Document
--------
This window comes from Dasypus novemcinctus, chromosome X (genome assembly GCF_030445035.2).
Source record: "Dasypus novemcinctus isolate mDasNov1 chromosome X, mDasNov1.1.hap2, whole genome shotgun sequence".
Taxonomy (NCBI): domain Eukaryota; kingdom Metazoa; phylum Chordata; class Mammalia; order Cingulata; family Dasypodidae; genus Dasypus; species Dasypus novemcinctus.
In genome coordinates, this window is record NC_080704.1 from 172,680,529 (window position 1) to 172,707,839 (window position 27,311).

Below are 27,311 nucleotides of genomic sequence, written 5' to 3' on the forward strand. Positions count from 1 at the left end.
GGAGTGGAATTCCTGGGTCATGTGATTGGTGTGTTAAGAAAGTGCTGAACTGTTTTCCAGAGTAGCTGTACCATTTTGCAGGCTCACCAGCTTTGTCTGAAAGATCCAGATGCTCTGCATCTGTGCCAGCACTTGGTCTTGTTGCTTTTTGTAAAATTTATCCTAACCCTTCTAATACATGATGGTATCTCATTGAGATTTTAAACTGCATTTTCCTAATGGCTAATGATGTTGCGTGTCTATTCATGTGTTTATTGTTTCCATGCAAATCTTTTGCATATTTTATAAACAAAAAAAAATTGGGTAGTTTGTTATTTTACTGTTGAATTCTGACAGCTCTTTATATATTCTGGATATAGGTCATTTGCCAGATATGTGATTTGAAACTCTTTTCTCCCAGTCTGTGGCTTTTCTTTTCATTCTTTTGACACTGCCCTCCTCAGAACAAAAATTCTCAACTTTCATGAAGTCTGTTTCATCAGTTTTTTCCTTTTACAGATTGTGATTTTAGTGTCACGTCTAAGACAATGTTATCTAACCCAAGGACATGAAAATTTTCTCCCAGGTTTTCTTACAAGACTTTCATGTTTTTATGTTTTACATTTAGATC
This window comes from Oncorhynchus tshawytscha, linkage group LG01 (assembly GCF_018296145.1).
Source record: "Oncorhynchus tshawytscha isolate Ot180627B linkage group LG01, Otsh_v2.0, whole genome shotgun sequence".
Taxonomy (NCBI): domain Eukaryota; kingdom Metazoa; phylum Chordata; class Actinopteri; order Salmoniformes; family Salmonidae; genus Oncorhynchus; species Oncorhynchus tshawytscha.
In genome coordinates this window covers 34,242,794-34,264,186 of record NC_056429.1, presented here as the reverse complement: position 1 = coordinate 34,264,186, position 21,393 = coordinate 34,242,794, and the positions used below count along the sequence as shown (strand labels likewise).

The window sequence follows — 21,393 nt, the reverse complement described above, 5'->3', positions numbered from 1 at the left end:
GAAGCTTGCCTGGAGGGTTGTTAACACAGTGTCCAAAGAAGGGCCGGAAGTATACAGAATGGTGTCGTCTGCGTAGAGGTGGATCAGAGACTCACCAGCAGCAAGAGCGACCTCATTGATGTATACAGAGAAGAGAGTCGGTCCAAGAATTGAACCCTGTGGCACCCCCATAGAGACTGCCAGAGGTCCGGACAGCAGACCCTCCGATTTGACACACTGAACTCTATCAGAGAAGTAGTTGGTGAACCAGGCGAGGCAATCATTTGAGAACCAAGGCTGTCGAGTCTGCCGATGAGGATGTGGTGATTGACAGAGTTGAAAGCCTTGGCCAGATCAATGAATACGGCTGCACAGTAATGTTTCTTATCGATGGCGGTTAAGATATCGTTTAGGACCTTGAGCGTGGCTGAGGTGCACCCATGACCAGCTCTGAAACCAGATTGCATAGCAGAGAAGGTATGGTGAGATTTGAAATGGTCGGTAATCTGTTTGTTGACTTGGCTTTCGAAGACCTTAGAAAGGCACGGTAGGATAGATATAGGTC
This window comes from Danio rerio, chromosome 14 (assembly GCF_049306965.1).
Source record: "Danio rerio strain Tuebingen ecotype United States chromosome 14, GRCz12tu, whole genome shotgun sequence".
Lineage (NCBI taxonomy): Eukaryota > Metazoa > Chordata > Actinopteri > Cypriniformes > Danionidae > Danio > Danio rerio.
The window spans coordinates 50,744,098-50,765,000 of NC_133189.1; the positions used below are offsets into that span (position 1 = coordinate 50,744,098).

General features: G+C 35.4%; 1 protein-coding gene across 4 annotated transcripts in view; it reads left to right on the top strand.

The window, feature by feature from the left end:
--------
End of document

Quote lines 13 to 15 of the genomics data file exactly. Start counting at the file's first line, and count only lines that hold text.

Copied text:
This window comes from Danio rerio, chromosome 14 (assembly GCF_049306965.1).
Source record: "Danio rerio strain Tuebingen ecotype United States chromosome 14, GRCz12tu, whole genome shotgun sequence".
Lineage (NCBI taxonomy): Eukaryota > Metazoa > Chordata > Actinopteri > Cypriniformes > Danionidae > Danio > Danio rerio.